“When Editor Steve Wacker and I first discussed the Goblin Cult and the various other reasons people might not condemn Osborn, Wacker said something about how ‘reasonable people might see Osborn’s heavy-handed approach as preferable to a sky full of Avengers’ and that line really stuck with me,” the writer continued. “It’s comforting to have someone at the helm who says 'I am in charge. You don't need to know what I'm doing. You just need to trust that it's for your own good and go about your business.' Norman is just an exaggerated version of that.”

When Norman made his break in “Osborn” #2, Coulmier was right alongside him. In that issue he also revealed that he's not the Catholic priest he appeared to be. So while he may have lied about his occupation and aided in Norman's violent break out, he's not necessarily an evil man. “To Coulmier, Norman isn't a religious figure like Jesus in that he thinks we should all endeavor to live our lives more like him. The phrase that Norman uses is, 'I am the messiah to your apocalyptic cult.' Coulmier believes the series of events that Norman had put into place signify how things were meant to be,” DeConnick explained. “I recently saw one of those ‘Obama is the Anti-Christ’ websites that talks about how The End Is Near and all of this was foretold. Beyond that it got--ugly. All I could think was 'Shouldn't you be happy about this?' I mean, if the end times are a-comin’ and you’re as righteous as you clearly believe, then you’re about to experience the rapture and head off to a big party in the sky. Get off the Internet and go pack a toothbrush or something, right?’

“Anyway, Coulmier doesn’t represent everyone in the movement but his personal beliefs are along those lines. He believes Norman's political rise and the war with Asgard were preordained. Coulmier feels that he's a soldier in a holy war. It's his responsibility to make sure that those events unfold as was intended. His position is one of self-sacrifice.”

In the first issue of “Osborn” DeConnick and Rios introduced readers to Norman’s four fellow prisoners that he would liberate in issue #2. These four new characters: the demonic Pryor Cashman AKA Kingmaker, the South American spider god Al Apaec AKA the Decapitator, the reptilian alien Xirdal, and the mad scientist June Covington were all new characters created by the series creative team. “I love all of them and getting to have Warren Ellis expound on June in the back up in issue #1 was like a dream come true,” the writer said. “When he took the gig he sent me a couple questions about her. Getting those it maybe the nerdiest thrill of my life.”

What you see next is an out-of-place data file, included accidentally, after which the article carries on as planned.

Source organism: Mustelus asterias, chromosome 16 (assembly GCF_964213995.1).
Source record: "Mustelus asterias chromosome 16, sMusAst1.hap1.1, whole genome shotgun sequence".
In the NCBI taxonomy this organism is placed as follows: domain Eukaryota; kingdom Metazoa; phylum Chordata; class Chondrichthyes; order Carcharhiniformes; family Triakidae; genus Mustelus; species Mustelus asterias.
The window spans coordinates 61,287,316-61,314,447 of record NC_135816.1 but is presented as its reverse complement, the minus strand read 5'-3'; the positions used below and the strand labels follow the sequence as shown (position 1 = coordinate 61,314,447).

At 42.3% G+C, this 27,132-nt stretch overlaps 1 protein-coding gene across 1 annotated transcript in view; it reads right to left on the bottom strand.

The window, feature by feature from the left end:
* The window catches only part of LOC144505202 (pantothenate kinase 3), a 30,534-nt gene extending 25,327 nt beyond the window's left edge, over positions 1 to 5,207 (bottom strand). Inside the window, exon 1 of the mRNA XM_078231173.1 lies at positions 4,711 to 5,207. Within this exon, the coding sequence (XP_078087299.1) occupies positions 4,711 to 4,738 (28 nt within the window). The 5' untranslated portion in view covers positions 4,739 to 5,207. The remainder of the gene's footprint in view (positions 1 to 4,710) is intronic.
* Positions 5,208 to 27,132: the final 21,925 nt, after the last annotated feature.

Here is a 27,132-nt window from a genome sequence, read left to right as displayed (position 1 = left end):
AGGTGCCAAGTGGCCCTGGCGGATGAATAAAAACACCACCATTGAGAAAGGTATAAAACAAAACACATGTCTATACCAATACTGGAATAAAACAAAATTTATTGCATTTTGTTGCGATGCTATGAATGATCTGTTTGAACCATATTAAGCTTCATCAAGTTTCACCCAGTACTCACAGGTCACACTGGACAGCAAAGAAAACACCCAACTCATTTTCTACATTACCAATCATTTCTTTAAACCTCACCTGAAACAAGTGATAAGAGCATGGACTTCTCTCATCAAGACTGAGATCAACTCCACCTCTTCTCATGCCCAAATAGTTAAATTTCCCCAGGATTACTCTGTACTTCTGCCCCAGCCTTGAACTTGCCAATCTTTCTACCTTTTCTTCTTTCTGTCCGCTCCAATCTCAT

The story continues in "Osborn" #4 and the Spider-Man family of comics.

DeConnick and Rios also created a fifth inmate for the SCC: Carl “Carny” Rives, a man who used his power to phase through substances to stalk and murder the family members of some US Senators. “I had to change the story a bit and Carny was removed from his cell. So he was mentioned in the first issue but not seen. Maybe there’s something significant about that, maybe not,” DeConnick teased.

Each issue of “Osborn” has its own distinct theme. So the plot and themes of the remaining issue of the series will all be intrinsically linked. “As I mentioned before the theme of the first issue was patience and theme of the second was action,” DeConnick said. “Issue #3 is leadership. Issue #4 is faith. Then issue #5 is courage and back to patience.”

The action in the remaining issues of “Osborn” will be much more claustrophobic and complicated. That’s because in issue #2 it was revealed that the SCC is actually an underwater prison. “Unlike most prisons you can’t just go over a wall. You actually have to take a submarine to get there,” DeConnick stated. “Emma has an architecture background, which I think is really evident in her design. The backgrounds and the locations are so specific, so nicely done, and so ornate too, which I love. We had talked about how if you have this prison at the bottom of an ocean that it would be dank. It would be wet, and things would be sealed off. We used some aspects of submarine design for the doors.”

For DeConnick, collaborating with Rios has been another highly enjoyable aspect of “Osborn”. “She and I have talked about doing something else together and batted around ideas. She sent me an article on Sergio Leone and it was like, 'Okay! I love you!' She's totally my kind of girl. She's into Meiko Kaji, Japanese Pinky violence films, and spaghetti westerns. And really I just don't think it gets any better,” DeConnick said. “There is some stuff in issue #3 of ‘Osborn’ that I wasn't sure Emma and I were going to be able to get away with. I saw it in pencils and I saw it in inks though. So I guess it's going to happen. I don't think I'm giving too much away by revealing there's going to be a prison fight. You've got to have one of those. So there's a fight in there and it's--gross and awesome!”

“Osborn” is part of the newly launched “Big Time” era of “Amazing Spider-Man,” and so the finale of the series will impact both that book and several other Marvel titles as well. “The repercussions of the story will all be spelled out in issue #5,” DeConnick said. “The prison portion of the story ends with issue #4, and issue #5 is where everyone pays the piper.”

"Osborn" #3 is on sale this Wednesday from Marvel Comics. For more news on Spider-Man's world, check out CBR's Spider-Man Hub.

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TAGS:  marvel comics, spider-man, norman osborn, osborn, kelly sue deconnick, emma rios, ben oliver